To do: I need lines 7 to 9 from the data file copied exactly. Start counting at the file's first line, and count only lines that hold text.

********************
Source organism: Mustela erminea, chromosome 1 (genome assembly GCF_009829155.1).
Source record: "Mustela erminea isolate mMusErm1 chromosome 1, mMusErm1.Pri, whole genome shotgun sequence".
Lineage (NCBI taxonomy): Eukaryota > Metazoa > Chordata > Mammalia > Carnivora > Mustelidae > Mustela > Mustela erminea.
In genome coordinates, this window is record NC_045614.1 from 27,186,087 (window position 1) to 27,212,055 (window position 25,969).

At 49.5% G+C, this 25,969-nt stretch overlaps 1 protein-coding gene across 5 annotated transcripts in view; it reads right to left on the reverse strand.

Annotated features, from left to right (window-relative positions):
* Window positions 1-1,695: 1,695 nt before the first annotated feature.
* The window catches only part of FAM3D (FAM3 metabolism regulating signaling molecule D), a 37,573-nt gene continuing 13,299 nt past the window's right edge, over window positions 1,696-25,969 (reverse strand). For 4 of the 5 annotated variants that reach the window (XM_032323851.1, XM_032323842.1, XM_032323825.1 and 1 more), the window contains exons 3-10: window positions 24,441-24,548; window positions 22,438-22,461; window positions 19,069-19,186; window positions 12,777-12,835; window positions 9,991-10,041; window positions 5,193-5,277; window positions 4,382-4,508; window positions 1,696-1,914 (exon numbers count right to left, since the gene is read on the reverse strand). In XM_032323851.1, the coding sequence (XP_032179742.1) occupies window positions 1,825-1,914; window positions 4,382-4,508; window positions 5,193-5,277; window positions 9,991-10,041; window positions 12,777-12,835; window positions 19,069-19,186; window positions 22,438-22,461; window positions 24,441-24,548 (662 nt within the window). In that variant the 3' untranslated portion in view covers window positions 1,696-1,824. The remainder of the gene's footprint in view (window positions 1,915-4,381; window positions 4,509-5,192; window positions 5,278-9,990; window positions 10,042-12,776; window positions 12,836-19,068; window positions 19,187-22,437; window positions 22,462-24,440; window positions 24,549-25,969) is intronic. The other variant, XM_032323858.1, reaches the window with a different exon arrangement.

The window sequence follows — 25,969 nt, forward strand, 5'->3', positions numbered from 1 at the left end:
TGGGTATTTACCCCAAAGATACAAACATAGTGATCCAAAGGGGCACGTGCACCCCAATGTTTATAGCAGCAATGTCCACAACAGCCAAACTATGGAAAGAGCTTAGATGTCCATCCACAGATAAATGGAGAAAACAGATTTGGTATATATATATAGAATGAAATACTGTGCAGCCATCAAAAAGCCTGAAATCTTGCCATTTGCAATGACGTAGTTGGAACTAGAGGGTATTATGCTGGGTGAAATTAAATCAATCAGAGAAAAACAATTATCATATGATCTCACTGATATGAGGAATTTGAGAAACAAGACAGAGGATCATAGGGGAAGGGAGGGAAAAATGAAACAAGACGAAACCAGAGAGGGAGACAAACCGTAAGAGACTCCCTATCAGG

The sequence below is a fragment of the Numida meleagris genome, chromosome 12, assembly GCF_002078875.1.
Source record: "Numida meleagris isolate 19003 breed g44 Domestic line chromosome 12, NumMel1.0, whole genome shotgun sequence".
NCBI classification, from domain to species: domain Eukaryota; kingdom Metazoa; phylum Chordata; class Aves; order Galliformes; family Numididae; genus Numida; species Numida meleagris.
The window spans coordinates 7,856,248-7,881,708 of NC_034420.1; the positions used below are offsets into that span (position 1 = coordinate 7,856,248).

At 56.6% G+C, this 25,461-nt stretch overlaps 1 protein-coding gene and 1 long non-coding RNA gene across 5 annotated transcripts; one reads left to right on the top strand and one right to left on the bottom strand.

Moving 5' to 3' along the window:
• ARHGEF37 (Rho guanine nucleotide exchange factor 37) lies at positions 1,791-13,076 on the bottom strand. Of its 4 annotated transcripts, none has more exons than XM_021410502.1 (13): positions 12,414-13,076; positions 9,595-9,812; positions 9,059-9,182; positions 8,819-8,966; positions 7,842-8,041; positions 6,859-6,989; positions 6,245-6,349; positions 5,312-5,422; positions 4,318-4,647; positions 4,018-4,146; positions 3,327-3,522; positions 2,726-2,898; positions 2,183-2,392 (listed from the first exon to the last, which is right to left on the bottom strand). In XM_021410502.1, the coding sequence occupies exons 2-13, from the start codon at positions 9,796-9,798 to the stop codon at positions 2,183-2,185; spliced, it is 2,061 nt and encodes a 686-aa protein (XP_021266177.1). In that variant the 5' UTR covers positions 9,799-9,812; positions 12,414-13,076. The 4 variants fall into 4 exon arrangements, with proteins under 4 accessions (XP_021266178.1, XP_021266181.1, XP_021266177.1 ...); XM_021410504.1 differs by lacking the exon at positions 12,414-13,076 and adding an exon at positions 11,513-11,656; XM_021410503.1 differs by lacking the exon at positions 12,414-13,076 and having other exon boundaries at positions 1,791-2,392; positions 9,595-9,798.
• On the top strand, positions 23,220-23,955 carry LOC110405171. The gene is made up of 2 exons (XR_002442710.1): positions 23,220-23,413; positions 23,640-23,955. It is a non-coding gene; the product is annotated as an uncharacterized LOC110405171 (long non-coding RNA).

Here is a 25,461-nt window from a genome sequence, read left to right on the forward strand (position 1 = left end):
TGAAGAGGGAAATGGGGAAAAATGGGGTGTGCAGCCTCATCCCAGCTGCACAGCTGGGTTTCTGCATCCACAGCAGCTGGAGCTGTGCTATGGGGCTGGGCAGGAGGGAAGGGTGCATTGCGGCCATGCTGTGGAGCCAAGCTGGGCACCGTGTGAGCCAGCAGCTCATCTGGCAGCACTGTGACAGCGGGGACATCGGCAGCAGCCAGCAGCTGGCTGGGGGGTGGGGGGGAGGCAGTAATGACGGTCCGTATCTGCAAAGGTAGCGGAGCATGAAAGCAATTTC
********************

* Window positions 1-1,695: 1,695 nt before the first annotated feature.
* The window catches only part of FAM3D (FAM3 metabolism regulating signaling molecule D), a 37,573-nt gene continuing 13,299 nt past the window's right edge, over window positions 1,696-25,969 (reverse strand). For 4 of the 5 annotated variants that reach the window (XM_032323851.1, XM_032323842.1, XM_032323825.1 and 1 more), the window contains exons 3-10: window positions 24,441-24,548; window positions 22,438-22,461; window positions 19,069-19,186; window positions 12,777-12,835; window positions 9,991-10,041; window positions 5,193-5,277; window positions 4,382-4,508; window positions 1,696-1,914 (exon numbers count right to left, since the gene is read on the reverse strand). In XM_032323851.1, the coding sequence (XP_032179742.1) occupies window positions 1,825-1,914; window positions 4,382-4,508; window positions 5,193-5,277; window positions 9,991-10,041; window positions 12,777-12,835; window positions 19,069-19,186; window positions 22,438-22,461; window positions 24,441-24,548 (662 nt within the window). In that variant the 3' untranslated portion in view covers window positions 1,696-1,824. The remainder of the gene's footprint in view (window positions 1,915-4,381; window positions 4,509-5,192; window positions 5,278-9,990; window positions 10,042-12,776; window positions 12,836-19,068; window positions 19,187-22,437; window positions 22,462-24,440; window positions 24,549-25,969) is intronic. The other variant, XM_032323858.1, reaches the window with a different exon arrangement.

The window sequence follows — 25,969 nt, forward strand, 5'->3', positions numbered from 1 at the left end: